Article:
Hector Freemantle

Active Member with Corp. Privileges
On the I've got 2 pairs of Chukkas thread that Victor C started there is a comment by Leather Man that Victor's CT and Loake Chukkas will serve him well but that he should not expect them to have the longevity of a pair of Churches or shoes from C&J.

My question is whether higher end shoes really do provide more in terms longevity and not just better fit feel and appearance. It's my contention that it is likely that the majority of properly constructed Goodyear Welted shoes will, with care and rotation, last as long as any other. What are other members thoughts and experiences on this?
 

cbird

Active Member with Corp. Privileges
Sure, better materials, better construction, and inherent rebuildability mean that real quality shoes will last many years. My main experience is a pair of Alden cordovans that looked as good eight years after purchase as they did two months after purchase (with a couple of Alden recraftings) and probably would still be going strong if I hadn't given them away (my feet stretched too much to fit anymore). These were worn at least two or three times per week for eight years and were also used for many long walks as well. It really makes more sense to go from $150 semi-disposables up to AE or Alden (or to one of the many fine English makes) rebuildables - every wearing will provide superior comfort at, ultimately, a lower cost per wearing.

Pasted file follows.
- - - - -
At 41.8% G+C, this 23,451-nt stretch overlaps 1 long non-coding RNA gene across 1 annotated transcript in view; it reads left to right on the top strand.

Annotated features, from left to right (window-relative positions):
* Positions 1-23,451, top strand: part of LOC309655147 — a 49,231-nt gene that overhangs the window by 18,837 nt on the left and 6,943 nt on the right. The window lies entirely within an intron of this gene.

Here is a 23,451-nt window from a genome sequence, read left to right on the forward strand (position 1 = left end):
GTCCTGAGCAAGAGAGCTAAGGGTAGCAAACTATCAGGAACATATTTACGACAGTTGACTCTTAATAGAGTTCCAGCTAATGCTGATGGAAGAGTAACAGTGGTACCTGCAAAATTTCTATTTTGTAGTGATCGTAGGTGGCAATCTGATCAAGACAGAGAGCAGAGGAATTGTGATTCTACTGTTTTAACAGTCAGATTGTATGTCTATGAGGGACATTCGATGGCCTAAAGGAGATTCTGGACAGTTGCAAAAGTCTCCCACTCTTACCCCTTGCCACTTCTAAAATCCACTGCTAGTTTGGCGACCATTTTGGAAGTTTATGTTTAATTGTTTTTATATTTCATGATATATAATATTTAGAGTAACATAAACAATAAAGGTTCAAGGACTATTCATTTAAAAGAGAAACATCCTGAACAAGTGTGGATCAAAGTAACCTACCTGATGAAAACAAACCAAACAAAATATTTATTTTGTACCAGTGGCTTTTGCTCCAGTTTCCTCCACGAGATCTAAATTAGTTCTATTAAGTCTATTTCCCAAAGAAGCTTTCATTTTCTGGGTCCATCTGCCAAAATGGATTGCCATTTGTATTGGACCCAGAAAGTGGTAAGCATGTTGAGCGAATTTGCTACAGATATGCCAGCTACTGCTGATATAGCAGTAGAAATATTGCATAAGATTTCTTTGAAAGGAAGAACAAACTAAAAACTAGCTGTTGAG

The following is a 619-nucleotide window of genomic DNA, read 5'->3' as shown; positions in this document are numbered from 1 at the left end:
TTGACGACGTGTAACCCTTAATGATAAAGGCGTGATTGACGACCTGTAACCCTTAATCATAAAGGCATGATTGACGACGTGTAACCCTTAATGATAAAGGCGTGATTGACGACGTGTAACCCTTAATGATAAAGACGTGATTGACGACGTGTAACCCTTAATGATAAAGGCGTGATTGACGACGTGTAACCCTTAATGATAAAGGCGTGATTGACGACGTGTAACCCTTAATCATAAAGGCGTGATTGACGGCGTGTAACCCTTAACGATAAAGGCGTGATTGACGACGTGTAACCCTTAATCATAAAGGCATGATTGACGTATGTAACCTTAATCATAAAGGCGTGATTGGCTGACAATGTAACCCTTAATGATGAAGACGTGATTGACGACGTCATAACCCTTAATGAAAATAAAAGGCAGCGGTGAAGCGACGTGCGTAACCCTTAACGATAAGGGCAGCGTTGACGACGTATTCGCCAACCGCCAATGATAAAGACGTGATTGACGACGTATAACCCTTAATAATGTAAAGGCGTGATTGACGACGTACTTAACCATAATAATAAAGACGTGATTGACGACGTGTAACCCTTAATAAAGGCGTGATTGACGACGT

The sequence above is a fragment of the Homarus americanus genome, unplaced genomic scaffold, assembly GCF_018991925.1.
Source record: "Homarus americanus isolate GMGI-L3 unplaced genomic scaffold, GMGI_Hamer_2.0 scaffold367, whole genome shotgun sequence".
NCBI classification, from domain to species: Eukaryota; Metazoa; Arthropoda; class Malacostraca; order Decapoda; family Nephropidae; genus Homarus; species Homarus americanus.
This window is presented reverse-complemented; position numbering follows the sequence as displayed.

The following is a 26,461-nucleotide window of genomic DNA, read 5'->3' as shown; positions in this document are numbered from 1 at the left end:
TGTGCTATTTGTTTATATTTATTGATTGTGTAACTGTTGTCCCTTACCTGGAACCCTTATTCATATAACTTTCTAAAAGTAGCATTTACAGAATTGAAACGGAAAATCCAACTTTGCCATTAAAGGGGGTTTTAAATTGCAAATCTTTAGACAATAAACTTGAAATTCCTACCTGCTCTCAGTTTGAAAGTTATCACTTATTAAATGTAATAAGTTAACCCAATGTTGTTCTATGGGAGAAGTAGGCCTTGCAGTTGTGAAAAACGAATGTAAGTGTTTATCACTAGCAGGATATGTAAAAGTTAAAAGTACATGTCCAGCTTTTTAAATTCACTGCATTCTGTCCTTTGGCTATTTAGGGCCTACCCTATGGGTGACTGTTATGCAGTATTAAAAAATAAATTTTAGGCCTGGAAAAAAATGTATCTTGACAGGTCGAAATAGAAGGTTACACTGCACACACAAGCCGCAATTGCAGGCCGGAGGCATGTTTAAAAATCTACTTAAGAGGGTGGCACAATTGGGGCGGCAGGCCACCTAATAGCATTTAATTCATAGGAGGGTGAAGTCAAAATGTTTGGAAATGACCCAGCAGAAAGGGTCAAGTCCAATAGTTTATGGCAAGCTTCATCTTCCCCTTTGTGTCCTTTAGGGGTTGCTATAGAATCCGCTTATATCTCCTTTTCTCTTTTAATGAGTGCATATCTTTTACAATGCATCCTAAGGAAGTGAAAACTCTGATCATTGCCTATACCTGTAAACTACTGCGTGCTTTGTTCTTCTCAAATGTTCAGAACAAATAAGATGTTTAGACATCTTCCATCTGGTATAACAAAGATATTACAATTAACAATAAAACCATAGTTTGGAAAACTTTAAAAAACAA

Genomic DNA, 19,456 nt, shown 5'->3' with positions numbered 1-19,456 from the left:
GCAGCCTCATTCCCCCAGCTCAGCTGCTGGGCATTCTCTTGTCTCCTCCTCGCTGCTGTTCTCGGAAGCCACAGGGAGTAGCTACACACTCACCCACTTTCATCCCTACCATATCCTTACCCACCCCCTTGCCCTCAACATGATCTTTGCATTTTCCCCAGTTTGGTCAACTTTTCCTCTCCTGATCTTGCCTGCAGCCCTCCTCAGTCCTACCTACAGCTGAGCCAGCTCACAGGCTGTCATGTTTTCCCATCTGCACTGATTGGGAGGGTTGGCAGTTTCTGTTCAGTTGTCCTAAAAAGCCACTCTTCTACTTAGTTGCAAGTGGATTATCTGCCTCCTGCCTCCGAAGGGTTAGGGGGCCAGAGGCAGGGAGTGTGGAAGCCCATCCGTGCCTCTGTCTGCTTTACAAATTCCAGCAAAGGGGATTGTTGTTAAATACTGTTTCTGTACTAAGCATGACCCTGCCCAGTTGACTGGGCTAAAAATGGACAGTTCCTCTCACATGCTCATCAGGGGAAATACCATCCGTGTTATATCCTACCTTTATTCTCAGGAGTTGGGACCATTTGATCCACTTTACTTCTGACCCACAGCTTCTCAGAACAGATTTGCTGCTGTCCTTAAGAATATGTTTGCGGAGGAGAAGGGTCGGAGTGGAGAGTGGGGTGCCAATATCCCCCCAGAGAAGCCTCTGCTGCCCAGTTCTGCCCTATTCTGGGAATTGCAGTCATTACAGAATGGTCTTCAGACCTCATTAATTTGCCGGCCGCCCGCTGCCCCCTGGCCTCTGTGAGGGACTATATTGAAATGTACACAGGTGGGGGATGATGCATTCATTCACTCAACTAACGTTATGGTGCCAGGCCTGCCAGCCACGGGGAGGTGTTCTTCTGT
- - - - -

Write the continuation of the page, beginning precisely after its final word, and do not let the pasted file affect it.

Miket61

Advanced Member
I'm curious as well - a salesman at the Ralph Lauren store confidently said that a good pair of high-end shoes should last a lifetime (thirty to forty years).

I have maybe a dozen pairs of shoes, not counting specialty footwear such as bowling, golf, and tuxedo shoes. I tend to favor three or four pair.

Most are Aldens, the oldest of which is about six years, when I upgraded to that class of shoe. Maybe it's because I've got a big, wide foot, but I tend to wear out shoes not by wearing down the heel and sole (which are easily replaceable), but by making the sides so floppy that every shoe eventually fits like an old pair of Bass bucs.

I've sent my shoes off to Alden to be redone and have been very pleased with the results. A highly recommended shoe repair place here in Atlanta charges as much for new soles and heels (from the ground up) as Alden does for their service, but Alden gives you shoe trees and bags in the deal. They currently have my favorite pair of black cap-toe bluchers, and I'll see how they do if I want to entrust any more to them. If they weren't $400 shoes, I'd NEVER pay that much for maintenance.